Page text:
In 2004, Obama promised his voters an America that was not Red or Blue, Liberal or Conservative, Latino or Asian, but an America that was the United States of America. (Keynote Speech at DNC HQ). This was the message that he ran on in 2008. As soon as he took charge he tried to get the Country out of financial ruins of 2008 by bipartisanship. No doubt, the grapes were sour as he would soon realize. Everything that he ever proposed was opposed by the Republicans. Republicans were out for his blood everywhere even going as far as questioning whether he was born in the US. This cause to investigate Obama's birthplace engendered into the Birther Movement. Obama was villainized for bailing out Wall Street, (read Banks responsible for 2008's recession) he was opposed in passing health care reforms, in passing gun control reforms, in passing immigration reforms, in appointment of judges, in signing Paris Weather Treaty, and in signing Trans-Pacific Partnership (TPP). After Republicans took over the House in 2010, he effectively governed through executive orders. His dreams of bipartisanship was dished by the ominous words of none other than Mitch McConnel when he said, "The single most important thing we want to achieve is for President Obama to be a one-term president…" and the modus operandi for which was to stall his ability to govern.

As soon as Trump came to power he did away with whatever reforms Obama had enacted. He hastily tried to chip away at Obamacare, he repealed his immigration reforms .i.e DACA, pulled out of the JCPOA (Iran Nuclear Deal) and Paris Climate Pact, and the TPP and NAFTA. Now when Biden comes to power he will re-enter or reinvigorate Obama era Treaties and reforms. American politics is basically a sisyphean process of passage and repealment of the same reforms with different names. So beset by such dire circumstances and with a shaky track record of the both parties in undermining whatever the other party stands for, the Democrats were reluctant to take on impeachment but they were caught in a straitjacket where they had to do something to look tough but at the same time to salvage whatever remained of the President-elect Biden's message of healing and coming together. In any case, not much of what is left in American socio-political discourse is undivided; everything has been divided infinitesimally along the partisan lines of political inclination. Democrats may do anything to show that they are not in fact "going gentle into that good night" but speaking without a smidgen of highbrow they will never have the support of 17 Republican senators to remove Trump from office because getting the support of a handful American senators would entail chipping away the very fabric of American society. It's like tribalism.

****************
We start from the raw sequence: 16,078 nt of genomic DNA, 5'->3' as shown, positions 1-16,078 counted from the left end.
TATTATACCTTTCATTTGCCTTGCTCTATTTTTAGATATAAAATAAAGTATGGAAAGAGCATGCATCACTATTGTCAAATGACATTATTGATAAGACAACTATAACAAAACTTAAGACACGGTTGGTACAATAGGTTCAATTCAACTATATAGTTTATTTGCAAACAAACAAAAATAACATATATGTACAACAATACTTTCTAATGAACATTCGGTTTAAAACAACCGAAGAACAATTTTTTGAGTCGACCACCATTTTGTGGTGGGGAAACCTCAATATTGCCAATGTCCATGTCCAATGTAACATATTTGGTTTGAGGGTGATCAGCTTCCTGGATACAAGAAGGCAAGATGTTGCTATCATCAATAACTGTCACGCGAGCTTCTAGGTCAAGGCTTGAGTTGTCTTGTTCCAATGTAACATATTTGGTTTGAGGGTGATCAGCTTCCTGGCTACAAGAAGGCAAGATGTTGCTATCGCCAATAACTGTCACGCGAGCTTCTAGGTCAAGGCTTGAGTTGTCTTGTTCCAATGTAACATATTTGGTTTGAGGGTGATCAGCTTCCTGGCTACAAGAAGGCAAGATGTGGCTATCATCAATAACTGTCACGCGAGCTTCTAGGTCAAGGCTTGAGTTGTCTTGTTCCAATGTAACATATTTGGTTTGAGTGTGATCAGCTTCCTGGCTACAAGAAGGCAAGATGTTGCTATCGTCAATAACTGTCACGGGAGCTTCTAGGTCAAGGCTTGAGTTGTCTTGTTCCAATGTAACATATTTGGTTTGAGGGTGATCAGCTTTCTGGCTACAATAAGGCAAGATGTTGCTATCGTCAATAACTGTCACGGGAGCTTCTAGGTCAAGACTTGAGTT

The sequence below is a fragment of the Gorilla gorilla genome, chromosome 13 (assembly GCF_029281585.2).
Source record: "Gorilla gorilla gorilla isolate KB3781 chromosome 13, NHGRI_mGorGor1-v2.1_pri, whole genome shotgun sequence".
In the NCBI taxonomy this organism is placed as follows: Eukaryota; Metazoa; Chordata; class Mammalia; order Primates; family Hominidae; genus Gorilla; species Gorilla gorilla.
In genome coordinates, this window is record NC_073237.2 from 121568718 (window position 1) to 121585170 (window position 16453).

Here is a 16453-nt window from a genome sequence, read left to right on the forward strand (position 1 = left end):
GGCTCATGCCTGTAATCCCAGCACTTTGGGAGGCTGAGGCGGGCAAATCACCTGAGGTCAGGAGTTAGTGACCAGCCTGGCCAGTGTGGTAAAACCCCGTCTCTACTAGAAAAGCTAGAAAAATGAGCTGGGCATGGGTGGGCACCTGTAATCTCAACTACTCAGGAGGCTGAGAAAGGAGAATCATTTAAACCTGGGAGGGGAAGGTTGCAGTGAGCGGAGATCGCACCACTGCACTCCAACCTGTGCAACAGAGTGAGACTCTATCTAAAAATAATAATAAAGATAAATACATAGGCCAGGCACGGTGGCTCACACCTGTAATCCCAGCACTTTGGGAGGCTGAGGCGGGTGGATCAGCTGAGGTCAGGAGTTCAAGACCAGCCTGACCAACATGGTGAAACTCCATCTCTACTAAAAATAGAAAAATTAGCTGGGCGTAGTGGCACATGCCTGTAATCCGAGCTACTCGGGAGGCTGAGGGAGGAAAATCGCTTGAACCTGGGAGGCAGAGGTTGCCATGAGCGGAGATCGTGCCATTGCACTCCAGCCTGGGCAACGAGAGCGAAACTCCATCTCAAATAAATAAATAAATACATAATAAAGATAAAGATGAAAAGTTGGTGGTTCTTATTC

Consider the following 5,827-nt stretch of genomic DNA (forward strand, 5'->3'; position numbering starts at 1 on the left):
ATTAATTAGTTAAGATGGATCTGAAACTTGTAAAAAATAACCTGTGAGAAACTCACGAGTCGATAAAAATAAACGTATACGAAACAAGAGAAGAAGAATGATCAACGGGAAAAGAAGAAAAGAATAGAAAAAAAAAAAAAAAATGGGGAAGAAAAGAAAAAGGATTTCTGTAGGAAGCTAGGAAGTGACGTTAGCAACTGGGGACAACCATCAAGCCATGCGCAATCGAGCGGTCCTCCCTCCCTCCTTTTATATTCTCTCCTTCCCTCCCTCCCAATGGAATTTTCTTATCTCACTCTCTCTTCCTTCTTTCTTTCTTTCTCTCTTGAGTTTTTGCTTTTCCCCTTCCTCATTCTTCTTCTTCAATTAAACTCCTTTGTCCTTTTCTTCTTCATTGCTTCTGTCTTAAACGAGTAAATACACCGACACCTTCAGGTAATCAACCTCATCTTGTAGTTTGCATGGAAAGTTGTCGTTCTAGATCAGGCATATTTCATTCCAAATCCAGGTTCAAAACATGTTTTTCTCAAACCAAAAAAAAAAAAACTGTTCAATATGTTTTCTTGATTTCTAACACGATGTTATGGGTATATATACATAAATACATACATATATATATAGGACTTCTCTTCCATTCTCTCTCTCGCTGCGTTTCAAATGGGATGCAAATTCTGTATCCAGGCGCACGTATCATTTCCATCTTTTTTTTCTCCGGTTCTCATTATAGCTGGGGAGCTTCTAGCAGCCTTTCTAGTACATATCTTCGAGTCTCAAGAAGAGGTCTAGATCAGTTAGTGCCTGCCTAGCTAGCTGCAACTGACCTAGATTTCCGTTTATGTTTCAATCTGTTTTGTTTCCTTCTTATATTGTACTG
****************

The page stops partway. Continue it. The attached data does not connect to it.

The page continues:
Perhaps, it's about time that American leaders quit virtue signalling by telling everybody how the world looks up to American values and ideals and address the deep division in their polity's socio-political life.

The rest of the world is tired of their double-speak and says, "Karen, E pluribus unum is dead, and you need to 'do more' in resurrecting the E pluribus unum rather than telling us where we should do more."